Ellen and Bob Bourne
     Over twenty years ago, when UCCLM placed a bulletin board of pictures in Friendship Hall from which to choose, we selected Jonathan Cordero, then four years old, the same age as our grandson Michael Klass.  Our thinking was that Michael could help us shop each year when choosing age-appropriate gifts to take to Jonathan each January when traveling to Mexico.

     All of the children were so clean, nicely dressed and well behaved.  We did not get to know them all by name, but enjoyed their fresh faces and excitement about our visit with them.

     They entertained us each year and we joined in the noon meal prepared by church members.  Some were passing out the fruit and side dishes, others were at the barbeque cooking hot dogs and hamburgers.

     Shy at first, everyone warmed up as the gifts were opened.  The looks on their faces were grand to behold.  You wished you could take a carload of them home with you.

     Jonathan, our orphan and friend, spoke English very well.  We were fortunate to be able to communicate with him.  Quite early on, Jonathan told us that he wanted to be an abogado (lawyer).  He seemed pleased that his American “dad” was a criminal defense attorney.  They got along quite well.

     Years went by and his dream of becoming a lawyer (and, by the way, of owning a Lamborghini) never faded.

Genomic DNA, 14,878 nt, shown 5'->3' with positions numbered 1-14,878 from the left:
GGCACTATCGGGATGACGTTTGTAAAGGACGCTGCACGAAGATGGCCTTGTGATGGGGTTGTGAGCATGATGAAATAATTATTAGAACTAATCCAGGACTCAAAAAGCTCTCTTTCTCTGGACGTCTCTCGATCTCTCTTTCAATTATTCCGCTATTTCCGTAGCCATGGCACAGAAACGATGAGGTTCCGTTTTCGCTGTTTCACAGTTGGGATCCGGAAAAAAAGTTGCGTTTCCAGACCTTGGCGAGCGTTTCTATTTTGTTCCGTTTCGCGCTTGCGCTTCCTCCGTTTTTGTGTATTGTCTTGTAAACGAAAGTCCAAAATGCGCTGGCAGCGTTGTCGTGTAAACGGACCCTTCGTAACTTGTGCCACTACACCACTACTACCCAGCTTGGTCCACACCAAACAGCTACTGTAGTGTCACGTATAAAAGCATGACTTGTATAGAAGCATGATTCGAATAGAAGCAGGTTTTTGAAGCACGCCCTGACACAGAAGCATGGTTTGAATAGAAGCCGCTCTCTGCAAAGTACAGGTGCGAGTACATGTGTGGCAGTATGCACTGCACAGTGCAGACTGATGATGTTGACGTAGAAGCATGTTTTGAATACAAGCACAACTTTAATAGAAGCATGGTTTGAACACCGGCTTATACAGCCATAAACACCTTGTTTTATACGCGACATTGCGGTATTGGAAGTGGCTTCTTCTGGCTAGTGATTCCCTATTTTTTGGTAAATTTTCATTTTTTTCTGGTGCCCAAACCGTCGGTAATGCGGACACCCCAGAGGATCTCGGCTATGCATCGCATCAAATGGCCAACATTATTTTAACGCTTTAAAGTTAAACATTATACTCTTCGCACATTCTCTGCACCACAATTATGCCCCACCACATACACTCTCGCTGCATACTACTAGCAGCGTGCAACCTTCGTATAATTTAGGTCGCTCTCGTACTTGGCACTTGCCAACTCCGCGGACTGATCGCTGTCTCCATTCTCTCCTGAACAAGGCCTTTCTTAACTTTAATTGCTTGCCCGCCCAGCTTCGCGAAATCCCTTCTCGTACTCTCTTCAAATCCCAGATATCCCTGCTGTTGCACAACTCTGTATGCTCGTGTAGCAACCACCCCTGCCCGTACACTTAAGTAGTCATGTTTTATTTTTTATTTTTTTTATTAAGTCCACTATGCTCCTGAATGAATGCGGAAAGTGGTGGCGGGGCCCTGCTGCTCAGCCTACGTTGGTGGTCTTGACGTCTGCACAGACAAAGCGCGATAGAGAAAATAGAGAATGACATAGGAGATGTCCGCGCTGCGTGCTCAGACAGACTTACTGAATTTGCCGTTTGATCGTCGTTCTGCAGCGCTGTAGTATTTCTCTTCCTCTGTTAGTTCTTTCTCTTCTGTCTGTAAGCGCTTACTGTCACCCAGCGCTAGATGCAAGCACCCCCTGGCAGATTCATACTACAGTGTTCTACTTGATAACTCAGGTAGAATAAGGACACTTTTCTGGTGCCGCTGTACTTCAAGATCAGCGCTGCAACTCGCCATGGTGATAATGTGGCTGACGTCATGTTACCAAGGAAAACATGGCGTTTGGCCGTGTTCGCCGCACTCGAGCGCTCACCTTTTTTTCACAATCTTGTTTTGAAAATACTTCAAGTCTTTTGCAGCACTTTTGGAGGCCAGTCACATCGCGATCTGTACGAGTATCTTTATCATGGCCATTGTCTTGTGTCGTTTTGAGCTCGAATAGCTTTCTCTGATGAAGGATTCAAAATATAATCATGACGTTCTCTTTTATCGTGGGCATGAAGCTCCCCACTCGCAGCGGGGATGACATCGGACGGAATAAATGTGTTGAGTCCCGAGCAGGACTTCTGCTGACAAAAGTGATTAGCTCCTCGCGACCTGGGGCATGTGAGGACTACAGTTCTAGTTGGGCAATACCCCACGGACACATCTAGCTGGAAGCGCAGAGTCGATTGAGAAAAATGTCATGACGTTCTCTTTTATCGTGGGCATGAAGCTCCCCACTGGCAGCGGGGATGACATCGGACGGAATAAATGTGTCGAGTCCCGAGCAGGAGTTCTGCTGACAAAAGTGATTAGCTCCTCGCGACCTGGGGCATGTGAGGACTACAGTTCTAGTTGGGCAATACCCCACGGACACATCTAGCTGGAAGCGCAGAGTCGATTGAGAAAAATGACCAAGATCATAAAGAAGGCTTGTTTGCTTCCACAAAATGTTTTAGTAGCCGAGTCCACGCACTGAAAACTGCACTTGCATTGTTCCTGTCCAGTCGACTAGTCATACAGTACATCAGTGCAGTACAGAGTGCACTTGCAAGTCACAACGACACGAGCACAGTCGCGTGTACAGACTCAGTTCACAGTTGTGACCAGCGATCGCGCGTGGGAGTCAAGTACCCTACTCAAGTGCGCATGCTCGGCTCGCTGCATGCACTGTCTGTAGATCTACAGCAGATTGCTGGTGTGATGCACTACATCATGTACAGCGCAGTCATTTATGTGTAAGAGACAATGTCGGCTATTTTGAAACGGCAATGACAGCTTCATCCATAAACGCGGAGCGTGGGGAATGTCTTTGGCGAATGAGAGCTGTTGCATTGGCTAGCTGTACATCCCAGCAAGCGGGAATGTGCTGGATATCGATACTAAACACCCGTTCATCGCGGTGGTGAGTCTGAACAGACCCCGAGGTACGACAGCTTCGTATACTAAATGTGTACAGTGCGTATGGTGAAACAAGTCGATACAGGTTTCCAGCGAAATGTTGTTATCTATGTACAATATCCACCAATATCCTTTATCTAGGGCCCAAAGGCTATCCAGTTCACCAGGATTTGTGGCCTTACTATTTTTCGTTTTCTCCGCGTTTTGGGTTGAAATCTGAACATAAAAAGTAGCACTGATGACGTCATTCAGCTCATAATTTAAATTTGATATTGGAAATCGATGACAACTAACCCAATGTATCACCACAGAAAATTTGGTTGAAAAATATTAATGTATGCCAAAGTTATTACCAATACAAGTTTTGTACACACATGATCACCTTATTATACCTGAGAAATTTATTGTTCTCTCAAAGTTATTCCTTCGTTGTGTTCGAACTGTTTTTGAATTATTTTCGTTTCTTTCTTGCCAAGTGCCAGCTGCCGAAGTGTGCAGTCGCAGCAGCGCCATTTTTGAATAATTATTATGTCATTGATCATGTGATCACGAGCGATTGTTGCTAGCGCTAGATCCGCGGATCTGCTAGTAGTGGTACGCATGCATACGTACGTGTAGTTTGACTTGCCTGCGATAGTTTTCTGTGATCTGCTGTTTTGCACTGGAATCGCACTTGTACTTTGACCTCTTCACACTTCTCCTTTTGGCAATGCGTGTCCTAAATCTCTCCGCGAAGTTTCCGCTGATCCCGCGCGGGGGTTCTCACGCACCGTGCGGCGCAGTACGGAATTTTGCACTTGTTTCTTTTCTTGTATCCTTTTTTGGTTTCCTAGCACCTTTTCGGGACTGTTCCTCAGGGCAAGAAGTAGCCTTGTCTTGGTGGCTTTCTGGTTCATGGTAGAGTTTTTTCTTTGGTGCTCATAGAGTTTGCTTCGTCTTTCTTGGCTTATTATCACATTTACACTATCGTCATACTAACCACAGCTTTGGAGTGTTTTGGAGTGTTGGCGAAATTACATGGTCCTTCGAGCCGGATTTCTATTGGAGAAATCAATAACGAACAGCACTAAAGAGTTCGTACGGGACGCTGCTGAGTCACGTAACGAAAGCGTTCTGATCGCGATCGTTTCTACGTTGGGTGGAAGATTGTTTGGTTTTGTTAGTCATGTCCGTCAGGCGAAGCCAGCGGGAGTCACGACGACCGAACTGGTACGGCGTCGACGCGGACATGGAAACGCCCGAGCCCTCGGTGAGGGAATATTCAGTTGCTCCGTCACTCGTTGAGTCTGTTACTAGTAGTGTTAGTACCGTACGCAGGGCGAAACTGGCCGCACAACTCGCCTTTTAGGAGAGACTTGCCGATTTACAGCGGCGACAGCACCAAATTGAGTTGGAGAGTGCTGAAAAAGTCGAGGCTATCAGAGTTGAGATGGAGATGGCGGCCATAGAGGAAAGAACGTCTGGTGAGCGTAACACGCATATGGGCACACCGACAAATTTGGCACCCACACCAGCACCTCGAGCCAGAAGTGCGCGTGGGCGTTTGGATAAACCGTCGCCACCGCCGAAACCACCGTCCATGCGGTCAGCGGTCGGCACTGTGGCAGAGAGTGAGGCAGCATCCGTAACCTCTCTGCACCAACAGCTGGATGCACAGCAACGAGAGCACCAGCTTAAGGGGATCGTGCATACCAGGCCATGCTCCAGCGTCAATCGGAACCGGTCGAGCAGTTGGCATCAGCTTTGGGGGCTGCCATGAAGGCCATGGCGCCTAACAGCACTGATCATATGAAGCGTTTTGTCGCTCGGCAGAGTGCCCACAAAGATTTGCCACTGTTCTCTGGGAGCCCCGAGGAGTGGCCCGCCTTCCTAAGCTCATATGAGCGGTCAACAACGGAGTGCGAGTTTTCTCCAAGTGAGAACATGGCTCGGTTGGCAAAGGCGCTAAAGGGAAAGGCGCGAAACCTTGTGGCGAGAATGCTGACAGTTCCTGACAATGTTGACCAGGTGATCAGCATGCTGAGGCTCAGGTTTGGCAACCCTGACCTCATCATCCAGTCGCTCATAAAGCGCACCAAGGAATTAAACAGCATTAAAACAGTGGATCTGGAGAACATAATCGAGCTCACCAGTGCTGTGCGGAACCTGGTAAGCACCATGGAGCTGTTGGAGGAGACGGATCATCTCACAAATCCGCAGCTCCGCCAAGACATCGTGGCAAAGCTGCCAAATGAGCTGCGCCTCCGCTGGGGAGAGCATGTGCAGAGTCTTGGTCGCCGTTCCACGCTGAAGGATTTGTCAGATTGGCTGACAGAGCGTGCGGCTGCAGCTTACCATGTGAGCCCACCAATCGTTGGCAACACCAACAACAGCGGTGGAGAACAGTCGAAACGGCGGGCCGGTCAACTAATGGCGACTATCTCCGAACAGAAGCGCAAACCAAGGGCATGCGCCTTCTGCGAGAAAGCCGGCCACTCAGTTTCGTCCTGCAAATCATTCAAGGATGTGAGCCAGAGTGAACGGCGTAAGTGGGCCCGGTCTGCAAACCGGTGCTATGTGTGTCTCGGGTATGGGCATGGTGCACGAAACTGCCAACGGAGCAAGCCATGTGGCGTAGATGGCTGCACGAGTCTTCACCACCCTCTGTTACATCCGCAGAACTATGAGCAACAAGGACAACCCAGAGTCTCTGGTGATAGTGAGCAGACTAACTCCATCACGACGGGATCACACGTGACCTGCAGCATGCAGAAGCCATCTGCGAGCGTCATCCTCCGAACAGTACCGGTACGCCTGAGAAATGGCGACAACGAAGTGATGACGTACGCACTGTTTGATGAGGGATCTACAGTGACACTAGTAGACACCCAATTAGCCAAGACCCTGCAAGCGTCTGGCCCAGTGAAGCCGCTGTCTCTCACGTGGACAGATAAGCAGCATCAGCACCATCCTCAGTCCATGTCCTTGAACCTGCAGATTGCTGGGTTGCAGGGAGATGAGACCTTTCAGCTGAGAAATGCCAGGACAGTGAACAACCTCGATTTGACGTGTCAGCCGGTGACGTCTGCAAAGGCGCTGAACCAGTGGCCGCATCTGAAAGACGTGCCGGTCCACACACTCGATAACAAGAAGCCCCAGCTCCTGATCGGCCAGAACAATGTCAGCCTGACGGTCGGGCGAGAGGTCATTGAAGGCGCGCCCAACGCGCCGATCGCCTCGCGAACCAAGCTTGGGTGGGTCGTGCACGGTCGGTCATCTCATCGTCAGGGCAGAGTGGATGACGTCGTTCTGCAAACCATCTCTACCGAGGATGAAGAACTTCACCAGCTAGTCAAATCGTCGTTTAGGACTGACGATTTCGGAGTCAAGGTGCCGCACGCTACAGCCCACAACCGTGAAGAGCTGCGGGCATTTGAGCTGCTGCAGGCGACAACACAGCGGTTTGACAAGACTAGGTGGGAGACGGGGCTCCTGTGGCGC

After discussions among family members, it was decided we should tighten our belts and help Jonathan with the dream law school.  The Lamborghini seemed out of the question.  He would have to fulfill that dream himself and, knowing him, it, too, will come to pass.  Ron Young was very helpful in alerting us to the tuition deadlines and it was through him that funds were supplied to the appropriate place.  We thank him for that.

     Jonathan was a fine student and has an apprenticeship under a law firm.  No Bar exams necessary, just knowledge of the law and a nice appearance – and Jonathan certainly fills the bill on both counts.

     We are so proud of him and it gives us pleasure that cannot be expressed in words that our family had some part in Jonathan’s dream coming true, his success and a career that will carry this 26-year-old through the years ahead.


One Response to “The Gift of Casa Hogar, San Antonio de las Minas B.C.”
  1. Hey its really very nice thing. thanks for posting… it has made things a lot clearer for me.